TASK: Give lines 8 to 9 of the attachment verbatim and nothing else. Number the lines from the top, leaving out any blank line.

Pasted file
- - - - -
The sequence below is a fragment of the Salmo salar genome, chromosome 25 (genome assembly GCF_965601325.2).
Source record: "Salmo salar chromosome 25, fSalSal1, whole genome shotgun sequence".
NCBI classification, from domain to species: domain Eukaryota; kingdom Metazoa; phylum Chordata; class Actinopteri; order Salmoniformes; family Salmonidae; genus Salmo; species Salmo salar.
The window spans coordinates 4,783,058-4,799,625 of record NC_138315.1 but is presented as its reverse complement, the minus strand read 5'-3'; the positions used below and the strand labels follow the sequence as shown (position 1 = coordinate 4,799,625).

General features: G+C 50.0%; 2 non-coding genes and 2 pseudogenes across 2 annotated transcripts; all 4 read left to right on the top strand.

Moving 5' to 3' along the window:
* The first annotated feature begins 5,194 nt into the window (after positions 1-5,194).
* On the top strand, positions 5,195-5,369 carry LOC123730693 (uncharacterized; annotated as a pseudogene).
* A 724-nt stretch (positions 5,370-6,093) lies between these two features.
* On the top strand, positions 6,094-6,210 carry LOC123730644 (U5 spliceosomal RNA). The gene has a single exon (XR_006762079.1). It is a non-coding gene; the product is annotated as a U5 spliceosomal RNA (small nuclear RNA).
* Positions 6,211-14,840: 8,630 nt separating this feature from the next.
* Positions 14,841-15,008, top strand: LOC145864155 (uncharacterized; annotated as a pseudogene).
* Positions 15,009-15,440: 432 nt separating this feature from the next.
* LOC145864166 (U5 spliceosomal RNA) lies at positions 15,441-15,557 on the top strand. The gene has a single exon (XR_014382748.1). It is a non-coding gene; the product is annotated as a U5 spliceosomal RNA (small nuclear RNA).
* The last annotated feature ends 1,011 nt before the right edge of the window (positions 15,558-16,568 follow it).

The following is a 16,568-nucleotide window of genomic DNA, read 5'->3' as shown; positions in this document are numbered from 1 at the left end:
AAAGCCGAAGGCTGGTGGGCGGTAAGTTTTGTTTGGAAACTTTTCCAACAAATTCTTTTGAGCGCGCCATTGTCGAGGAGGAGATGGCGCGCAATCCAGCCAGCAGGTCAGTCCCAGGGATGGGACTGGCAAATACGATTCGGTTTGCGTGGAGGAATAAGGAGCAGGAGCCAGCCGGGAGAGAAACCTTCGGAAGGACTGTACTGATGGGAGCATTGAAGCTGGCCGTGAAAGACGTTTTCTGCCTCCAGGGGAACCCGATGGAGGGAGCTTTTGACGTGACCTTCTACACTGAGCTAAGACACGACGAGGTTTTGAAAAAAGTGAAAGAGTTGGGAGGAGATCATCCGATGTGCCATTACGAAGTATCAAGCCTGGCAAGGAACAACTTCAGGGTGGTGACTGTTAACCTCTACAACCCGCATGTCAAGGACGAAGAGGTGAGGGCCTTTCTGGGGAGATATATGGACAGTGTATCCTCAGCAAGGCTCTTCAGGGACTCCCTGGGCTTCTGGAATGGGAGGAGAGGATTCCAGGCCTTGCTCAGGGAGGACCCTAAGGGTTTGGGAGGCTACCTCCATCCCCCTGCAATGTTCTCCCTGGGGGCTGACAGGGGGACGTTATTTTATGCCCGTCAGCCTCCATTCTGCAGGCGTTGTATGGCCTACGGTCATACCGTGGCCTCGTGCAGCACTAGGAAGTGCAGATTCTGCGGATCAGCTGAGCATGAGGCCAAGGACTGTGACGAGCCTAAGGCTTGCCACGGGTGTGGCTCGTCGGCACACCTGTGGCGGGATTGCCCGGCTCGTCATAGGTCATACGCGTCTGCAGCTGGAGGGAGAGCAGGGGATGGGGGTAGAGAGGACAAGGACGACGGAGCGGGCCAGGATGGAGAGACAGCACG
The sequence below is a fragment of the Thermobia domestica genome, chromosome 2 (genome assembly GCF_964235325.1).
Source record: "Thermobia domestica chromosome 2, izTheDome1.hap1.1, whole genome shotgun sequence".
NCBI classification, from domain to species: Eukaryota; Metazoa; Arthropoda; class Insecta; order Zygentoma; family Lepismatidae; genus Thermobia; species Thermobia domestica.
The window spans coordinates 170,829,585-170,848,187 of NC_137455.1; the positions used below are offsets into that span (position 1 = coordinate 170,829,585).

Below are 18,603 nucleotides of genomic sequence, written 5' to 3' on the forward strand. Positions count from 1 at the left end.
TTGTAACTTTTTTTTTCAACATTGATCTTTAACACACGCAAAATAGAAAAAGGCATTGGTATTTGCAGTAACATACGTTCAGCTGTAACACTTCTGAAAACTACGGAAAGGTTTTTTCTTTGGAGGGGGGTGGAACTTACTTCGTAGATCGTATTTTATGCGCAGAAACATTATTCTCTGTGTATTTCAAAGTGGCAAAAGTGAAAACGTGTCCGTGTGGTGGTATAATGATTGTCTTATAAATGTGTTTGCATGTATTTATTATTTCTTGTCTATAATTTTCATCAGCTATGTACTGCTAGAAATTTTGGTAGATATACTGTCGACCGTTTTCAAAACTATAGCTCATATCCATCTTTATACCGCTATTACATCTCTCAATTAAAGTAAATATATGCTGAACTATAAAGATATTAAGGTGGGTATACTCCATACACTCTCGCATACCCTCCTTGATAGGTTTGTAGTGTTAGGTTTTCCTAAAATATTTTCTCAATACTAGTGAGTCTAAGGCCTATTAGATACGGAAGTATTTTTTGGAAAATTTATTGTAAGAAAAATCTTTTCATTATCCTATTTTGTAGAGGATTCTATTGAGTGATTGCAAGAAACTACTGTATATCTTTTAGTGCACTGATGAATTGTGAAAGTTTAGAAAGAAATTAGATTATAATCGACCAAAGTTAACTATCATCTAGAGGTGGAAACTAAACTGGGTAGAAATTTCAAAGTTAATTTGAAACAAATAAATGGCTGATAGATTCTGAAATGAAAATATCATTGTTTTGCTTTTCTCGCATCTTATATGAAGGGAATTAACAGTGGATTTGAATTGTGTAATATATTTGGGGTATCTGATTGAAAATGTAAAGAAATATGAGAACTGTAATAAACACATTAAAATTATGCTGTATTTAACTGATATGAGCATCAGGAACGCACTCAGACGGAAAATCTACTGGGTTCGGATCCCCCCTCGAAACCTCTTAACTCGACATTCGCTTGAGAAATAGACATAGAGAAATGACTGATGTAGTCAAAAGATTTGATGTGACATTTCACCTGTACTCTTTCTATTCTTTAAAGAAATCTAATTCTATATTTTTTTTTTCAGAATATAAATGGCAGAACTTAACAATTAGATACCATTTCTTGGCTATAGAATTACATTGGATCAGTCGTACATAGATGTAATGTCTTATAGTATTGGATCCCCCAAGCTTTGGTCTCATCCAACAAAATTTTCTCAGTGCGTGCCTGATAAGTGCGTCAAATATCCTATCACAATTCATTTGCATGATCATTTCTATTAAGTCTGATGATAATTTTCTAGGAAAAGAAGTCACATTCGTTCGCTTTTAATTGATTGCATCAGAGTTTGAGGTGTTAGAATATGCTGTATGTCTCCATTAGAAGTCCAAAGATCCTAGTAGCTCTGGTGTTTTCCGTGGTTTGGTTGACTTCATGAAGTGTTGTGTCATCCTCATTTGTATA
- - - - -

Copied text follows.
* On the top strand, positions 5,195-5,369 carry LOC123730693 (uncharacterized; annotated as a pseudogene).
* A 724-nt stretch (positions 5,370-6,093) lies between these two features.